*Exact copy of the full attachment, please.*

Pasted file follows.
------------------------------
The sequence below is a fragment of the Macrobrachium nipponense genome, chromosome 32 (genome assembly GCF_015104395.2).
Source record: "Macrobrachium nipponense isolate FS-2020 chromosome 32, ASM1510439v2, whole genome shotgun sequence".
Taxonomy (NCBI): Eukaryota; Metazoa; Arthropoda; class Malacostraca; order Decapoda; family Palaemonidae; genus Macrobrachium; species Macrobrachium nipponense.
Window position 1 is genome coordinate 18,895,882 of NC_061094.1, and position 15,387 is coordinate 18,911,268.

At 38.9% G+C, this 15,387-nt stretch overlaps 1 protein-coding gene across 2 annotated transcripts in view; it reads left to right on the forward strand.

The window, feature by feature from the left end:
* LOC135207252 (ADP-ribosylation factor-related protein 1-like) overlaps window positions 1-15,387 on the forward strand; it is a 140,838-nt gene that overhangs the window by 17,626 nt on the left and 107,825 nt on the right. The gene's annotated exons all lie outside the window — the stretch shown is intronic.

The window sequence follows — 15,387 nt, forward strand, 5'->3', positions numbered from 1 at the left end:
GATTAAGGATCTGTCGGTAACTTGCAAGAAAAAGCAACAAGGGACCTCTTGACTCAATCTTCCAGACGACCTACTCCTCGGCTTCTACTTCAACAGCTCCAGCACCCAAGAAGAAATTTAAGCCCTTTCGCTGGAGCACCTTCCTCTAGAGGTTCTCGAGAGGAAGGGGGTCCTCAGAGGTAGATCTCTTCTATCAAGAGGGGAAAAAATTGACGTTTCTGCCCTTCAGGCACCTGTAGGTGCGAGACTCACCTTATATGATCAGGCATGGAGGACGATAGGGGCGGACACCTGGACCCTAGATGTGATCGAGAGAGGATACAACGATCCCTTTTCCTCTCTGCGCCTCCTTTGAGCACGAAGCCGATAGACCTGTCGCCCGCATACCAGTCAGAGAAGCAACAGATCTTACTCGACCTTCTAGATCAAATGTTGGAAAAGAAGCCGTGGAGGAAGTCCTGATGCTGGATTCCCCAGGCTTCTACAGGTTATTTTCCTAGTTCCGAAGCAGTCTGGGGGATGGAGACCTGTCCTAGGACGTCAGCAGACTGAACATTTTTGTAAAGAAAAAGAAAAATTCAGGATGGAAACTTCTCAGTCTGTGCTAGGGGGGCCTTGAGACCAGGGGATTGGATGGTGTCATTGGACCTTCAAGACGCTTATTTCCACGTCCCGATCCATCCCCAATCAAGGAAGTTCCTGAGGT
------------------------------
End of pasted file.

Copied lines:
The sequence below is a fragment of the Macrobrachium nipponense genome, chromosome 32 (genome assembly GCF_015104395.2).
Source record: "Macrobrachium nipponense isolate FS-2020 chromosome 32, ASM1510439v2, whole genome shotgun sequence".
Taxonomy (NCBI): Eukaryota; Metazoa; Arthropoda; class Malacostraca; order Decapoda; family Palaemonidae; genus Macrobrachium; species Macrobrachium nipponense.
Window position 1 is genome coordinate 18,895,882 of NC_061094.1, and position 15,387 is coordinate 18,911,268.

At 38.9% G+C, this 15,387-nt stretch overlaps 1 protein-coding gene across 2 annotated transcripts in view; it reads left to right on the forward strand.

The window, feature by feature from the left end:
* LOC135207252 (ADP-ribosylation factor-related protein 1-like) overlaps window positions 1-15,387 on the forward strand; it is a 140,838-nt gene that overhangs the window by 17,626 nt on the left and 107,825 nt on the right. The gene's annotated exons all lie outside the window — the stretch shown is intronic.

The window sequence follows — 15,387 nt, forward strand, 5'->3', positions numbered from 1 at the left end:
GATTAAGGATCTGTCGGTAACTTGCAAGAAAAAGCAACAAGGGACCTCTTGACTCAATCTTCCAGACGACCTACTCCTCGGCTTCTACTTCAACAGCTCCAGCACCCAAGAAGAAATTTAAGCCCTTTCGCTGGAGCACCTTCCTCTAGAGGTTCTCGAGAGGAAGGGGGTCCTCAGAGGTAGATCTCTTCTATCAAGAGGGGAAAAAATTGACGTTTCTGCCCTTCAGGCACCTGTAGGTGCGAGACTCACCTTATATGATCAGGCATGGAGGACGATAGGGGCGGACACCTGGACCCTAGATGTGATCGAGAGAGGATACAACGATCCCTTTTCCTCTCTGCGCCTCCTTTGAGCACGAAGCCGATAGACCTGTCGCCCGCATACCAGTCAGAGAAGCAACAGATCTTACTCGACCTTCTAGATCAAATGTTGGAAAAGAAGCCGTGGAGGAAGTCCTGATGCTGGATTCCCCAGGCTTCTACAGGTTATTTTCCTAGTTCCGAAGCAGTCTGGGGGATGGAGACCTGTCCTAGGACGTCAGCAGACTGAACATTTTTGTAAAGAAAAAGAAAAATTCAGGATGGAAACTTCTCAGTCTGTGCTAGGGGGGCCTTGAGACCAGGGGATTGGATGGTGTCATTGGACCTTCAAGACGCTTATTTCCACGTCCCGATCCATCCCCAATCAAGGAAGTTCCTGAGGT